OAKLAND — To celebrate their final season in Oakland, the Warriors have scheduled a slew of tributes to their memorable players, their championship moments and, above all, their astonishingly loyal fan base over their 47 seasons at Oracle Arena.
Sounds like an amazing place. Why say goodbye at all?
“You’re probably tired of hearing my line, but we’re leaving a building, not a city,” said Rick Welts, the Warriors’ team president, good-naturedly broaching the topic before the inevitable question arrives.
“This team is going to be in the Bay Area forever, and we’re not leaving Oakland. The East Bay will continue to be an important part of the franchise.”
The Warriors will play the 2019-20 season at Chase Center, part of the team’s privately funded development in San Francisco that has already surpassed its projected $1 billion building cost.
Gone will be the defeating echoes of Oracle Arena, the oldest venue in the NBA. The joint opened in 1966 and has been mostly rockin’ ever since, with sellout crowds and imposing dins even in the worst of times.
In advance of its swan song, the Warriors gave the Bay Area News Group a sneak peek at some of the ways in which they’ll say farewell. Perhaps sensitive to the suggestion that the team is abandoning some of the most loyal fans in sports, three Warriors team executives volunteered during our visit that the vast majority of season-ticket holders are following them to Chase Center.
Halfway through the renewal process, roughly 80 percent of season-ticket holders have committed to Chase Center. And the fans that got first crack at renewing are also those with the most seniority. This isn’t exactly the bandwagon crowd.
“The good news, as far as I’m concerned, is that four out of five are coming with us,” Welts said. “That just shows it’s not the walls of the building that make it special, it’s what’s inside.”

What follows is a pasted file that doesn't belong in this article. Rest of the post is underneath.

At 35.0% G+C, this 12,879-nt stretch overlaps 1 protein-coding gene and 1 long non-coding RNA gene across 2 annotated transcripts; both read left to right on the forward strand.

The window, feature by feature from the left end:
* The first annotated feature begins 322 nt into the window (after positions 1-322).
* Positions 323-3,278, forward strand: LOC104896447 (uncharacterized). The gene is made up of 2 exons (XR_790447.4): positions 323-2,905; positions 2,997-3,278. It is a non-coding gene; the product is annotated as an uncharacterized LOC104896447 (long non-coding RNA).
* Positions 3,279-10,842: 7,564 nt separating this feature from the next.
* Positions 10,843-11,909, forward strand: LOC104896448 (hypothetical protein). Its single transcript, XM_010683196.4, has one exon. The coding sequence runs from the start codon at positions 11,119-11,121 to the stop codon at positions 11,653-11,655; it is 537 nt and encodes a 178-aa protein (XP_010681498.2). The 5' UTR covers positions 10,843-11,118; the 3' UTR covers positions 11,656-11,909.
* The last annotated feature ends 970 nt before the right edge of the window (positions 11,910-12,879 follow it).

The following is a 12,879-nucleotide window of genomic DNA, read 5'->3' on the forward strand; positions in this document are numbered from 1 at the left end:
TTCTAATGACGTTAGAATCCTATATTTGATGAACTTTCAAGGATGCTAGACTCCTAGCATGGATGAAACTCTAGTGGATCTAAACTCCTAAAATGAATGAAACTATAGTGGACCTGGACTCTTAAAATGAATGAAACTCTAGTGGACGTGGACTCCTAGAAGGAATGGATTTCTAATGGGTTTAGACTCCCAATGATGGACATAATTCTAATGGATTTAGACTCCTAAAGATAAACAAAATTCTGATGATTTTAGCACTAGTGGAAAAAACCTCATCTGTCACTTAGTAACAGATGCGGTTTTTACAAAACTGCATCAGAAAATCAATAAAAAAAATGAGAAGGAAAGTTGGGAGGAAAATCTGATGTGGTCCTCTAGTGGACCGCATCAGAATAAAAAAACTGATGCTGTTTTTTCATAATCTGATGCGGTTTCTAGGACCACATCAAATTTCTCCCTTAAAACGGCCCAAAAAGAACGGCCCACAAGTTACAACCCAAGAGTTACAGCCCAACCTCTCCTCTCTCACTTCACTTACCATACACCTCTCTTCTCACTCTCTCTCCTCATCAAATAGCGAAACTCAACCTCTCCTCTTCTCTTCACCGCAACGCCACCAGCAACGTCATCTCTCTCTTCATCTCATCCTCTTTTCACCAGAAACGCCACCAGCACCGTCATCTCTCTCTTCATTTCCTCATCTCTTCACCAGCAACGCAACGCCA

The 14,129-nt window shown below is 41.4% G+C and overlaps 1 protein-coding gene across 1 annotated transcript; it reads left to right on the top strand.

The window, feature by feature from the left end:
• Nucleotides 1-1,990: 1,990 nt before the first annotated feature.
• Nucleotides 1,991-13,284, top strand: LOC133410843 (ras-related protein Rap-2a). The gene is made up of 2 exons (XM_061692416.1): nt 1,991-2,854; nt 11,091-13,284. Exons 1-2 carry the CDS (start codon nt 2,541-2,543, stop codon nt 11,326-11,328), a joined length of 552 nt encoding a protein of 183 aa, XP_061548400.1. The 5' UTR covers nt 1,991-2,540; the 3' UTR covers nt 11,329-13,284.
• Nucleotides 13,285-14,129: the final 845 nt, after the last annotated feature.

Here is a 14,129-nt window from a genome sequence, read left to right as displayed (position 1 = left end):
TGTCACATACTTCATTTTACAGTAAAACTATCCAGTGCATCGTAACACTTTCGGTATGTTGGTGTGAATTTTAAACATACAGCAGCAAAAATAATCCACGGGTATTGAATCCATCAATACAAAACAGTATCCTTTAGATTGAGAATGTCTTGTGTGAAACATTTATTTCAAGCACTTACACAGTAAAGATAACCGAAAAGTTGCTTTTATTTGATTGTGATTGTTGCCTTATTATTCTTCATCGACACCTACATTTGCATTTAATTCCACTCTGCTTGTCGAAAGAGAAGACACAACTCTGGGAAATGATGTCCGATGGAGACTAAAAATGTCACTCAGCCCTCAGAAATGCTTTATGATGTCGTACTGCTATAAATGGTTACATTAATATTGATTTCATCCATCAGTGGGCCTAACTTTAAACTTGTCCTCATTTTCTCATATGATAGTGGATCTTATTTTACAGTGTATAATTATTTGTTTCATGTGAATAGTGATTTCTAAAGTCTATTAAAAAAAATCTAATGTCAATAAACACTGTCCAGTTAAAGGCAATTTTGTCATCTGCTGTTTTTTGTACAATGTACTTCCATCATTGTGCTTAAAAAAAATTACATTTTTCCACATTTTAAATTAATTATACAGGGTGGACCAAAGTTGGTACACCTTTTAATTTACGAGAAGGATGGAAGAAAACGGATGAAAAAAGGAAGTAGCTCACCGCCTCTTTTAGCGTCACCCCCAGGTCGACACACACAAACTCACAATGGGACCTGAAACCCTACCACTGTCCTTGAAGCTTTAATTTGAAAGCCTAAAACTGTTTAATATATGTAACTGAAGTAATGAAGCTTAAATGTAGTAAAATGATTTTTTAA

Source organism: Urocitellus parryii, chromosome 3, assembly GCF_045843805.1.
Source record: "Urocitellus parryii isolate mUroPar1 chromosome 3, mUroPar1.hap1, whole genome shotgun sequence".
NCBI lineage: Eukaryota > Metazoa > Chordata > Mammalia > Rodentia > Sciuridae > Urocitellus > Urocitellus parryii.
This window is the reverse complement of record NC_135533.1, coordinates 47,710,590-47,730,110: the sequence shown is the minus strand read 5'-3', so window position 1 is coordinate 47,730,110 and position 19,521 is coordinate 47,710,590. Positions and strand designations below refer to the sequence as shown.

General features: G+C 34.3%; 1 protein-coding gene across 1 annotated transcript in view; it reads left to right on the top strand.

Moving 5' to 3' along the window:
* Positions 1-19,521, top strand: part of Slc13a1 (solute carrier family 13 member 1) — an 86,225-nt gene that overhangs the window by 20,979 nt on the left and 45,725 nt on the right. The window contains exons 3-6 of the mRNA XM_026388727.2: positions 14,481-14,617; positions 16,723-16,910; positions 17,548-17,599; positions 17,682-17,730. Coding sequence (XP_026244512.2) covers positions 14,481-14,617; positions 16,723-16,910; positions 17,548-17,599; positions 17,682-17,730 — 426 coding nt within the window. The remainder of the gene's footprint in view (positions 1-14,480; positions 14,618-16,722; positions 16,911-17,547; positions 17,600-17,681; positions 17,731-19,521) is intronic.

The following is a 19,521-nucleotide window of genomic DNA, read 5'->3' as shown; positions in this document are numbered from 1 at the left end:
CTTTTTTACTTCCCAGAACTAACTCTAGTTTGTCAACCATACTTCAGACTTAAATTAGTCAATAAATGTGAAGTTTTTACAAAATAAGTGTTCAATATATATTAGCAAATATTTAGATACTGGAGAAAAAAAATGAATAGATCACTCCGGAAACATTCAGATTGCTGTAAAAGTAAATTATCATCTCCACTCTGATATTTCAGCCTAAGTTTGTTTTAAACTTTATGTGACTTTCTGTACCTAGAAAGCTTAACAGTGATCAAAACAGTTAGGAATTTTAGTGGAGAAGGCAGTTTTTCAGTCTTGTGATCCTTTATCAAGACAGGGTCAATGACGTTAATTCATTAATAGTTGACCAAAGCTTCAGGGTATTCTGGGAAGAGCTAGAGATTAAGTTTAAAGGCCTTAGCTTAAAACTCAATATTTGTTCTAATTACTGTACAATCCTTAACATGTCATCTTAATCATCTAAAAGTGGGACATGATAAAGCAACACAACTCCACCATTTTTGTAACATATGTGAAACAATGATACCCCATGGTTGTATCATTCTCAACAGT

The Warriors’ marketing campaign will focus on all the things that have made Oracle Arena such a unique environment over the years. There will be salutes to the players and coaches, the fans and to the team’s connections to the surrounding communities.
One thing you won’t see are specific references to the past or future city. As this typical bit of campaign prose makes clear, the message is that the mailing address is irrelevant: “It’s not Roar-acle or Chase Center. It’s not the Golden Gate or the Bay Bridge. It’s not the North Bay or the South Bay. The 510 or the 415. Because the Warriors are The Bay’s Team. We’re One Bay. So, Rep The Bay.”
The quicker reminder is that they’ve always been the Golden State Warriors.
“There’s a reason that we’ve never been the ‘Oakland’ Warriors and there’s a reason that we’re not going to be the ‘San Francisco’ Warriors,” said Jen Millet, the team’s vice president of marketing. “We’ve really grounded ourselves in being the Bay Area’s team.”
Images around the arena will blend the past and the present, with photos that appear to have players from different eras on the court at the same time. There’s one with a picture of Rick Barry shooting an underhanded free throw as Shaun Livingston stands in the background.